- Kenyan employees are embracing virtual workspaces in 2024, as forecasted by Bowmans.
- This new trend aligns with the current economic challenges faced by Kenyan businesses.
Kenyan employees are anticipated to embrace virtual workspaces in 2024, as forecasted by Bowmans, prompting a reevaluation of the legal implications associated with such arrangements.
Terry Mwango, Head of Dispute Resolution at Bowmans, emphasized the importance of considering recent case law in navigating this shift.
A virtual workspace, a cloud-based platform facilitating remote work, is gaining popularity among employers aiming to reduce costs.
Unlike traditional office spaces, virtual workspaces eliminate the need for physical office space, furniture, and equipment, making them a cost-effective alternative.
Quinter Okuta, an associate at Bowmans, highlighted the economic advantages, stating, "We anticipate more employees being engaged in a ‘virtual workspace’ in 2024, and employers will need to consider the legal implications of such working arrangements, with reference to recent case law."
This trend aligns with the current economic challenges faced by Kenyan businesses.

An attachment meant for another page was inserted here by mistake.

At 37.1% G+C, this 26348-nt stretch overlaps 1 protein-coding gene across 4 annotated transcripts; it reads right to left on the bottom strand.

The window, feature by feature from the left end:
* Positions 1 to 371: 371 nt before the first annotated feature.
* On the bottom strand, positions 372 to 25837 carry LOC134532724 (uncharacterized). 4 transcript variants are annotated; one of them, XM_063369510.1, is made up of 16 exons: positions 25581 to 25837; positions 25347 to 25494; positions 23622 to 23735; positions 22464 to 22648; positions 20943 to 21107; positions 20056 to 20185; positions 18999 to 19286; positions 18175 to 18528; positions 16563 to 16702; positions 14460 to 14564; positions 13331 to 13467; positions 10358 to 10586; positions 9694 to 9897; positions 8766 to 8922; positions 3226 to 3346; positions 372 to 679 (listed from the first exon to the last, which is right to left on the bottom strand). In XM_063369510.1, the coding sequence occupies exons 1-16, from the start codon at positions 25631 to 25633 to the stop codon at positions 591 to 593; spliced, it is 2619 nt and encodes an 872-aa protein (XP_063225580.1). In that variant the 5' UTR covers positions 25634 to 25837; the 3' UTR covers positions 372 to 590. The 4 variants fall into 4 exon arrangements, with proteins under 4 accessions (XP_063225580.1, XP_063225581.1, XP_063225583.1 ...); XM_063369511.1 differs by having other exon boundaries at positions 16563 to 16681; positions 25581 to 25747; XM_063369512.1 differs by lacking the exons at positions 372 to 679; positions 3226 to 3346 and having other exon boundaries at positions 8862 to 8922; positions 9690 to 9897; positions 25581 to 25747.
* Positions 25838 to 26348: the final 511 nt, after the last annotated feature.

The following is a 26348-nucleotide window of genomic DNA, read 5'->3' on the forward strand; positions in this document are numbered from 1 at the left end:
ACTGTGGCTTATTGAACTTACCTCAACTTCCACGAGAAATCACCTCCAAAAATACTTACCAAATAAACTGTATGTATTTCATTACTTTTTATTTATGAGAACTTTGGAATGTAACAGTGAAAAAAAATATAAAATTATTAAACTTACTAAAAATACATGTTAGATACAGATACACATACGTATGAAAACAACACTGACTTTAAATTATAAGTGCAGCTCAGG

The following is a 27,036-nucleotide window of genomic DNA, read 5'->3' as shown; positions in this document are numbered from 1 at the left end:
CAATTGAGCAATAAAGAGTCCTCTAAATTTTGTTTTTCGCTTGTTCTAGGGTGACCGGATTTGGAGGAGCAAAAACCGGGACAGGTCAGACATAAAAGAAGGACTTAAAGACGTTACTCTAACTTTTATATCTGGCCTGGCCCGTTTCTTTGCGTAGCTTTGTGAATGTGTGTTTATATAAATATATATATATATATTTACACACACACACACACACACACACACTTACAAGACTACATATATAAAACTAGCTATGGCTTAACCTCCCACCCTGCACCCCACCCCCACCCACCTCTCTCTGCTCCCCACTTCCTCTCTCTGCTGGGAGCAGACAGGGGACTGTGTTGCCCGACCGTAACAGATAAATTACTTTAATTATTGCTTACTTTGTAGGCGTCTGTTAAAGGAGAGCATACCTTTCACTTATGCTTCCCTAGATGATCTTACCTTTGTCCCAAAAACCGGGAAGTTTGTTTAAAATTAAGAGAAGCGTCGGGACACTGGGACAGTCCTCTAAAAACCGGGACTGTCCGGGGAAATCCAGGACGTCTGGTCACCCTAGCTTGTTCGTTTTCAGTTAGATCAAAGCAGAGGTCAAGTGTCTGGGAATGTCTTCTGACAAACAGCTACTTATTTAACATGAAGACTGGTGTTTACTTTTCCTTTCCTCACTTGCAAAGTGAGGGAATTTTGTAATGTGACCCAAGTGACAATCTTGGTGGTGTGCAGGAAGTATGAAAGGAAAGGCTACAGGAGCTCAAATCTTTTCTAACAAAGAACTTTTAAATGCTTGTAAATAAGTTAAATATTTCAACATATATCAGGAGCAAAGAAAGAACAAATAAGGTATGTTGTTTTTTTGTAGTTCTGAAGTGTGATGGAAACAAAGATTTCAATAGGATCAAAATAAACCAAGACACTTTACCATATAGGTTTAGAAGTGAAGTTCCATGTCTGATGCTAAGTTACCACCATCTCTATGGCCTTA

S&P Global's monthly survey for Stanbic Bank revealed that a significant number of Kenyan firms have frozen expansion plans for the next year.
Two out of every ten companies reported intentions to expand, reflecting the prevailing business climate.
Stanbic Bank Kenya’s Purchasing Managers Index (PMI) further indicated weak business confidence among surveyed firms in various sectors, including manufacturing, construction, wholesale and retail, services, and mining.
The weak confidence is attributed to a record-high rise in input prices, particularly in fuel and material costs, over the past decade.
Despite the challenges, companies in the construction sector remain optimistic about growth, aligning with the government's emphasis on affordable housing projects.
The positive outlook is supported by a 1.5 per cent levy on workers' earnings, matched by employers, contributing to increased investment in this sector.
Analysts at Stanbic Bank and S&P Global noted, "Business expectations for the coming 12 months remained muted in October, with firms showing a modest degree of positivity that was little changed from September."
The Future Output Index, while stable, reflected cautious optimism, indicating resilience in the face of economic uncertainties.
Kenyan firms have grappled with rising operating expenses since last year, attributed to soaring fuel prices, escalating electricity bills, and costly raw materials.
These challenges, exacerbated by global supply constraints and currency fluctuations, underscore the need for businesses to adapt to cost-efficient alternatives like virtual workspaces to navigate the evolving economic landscape.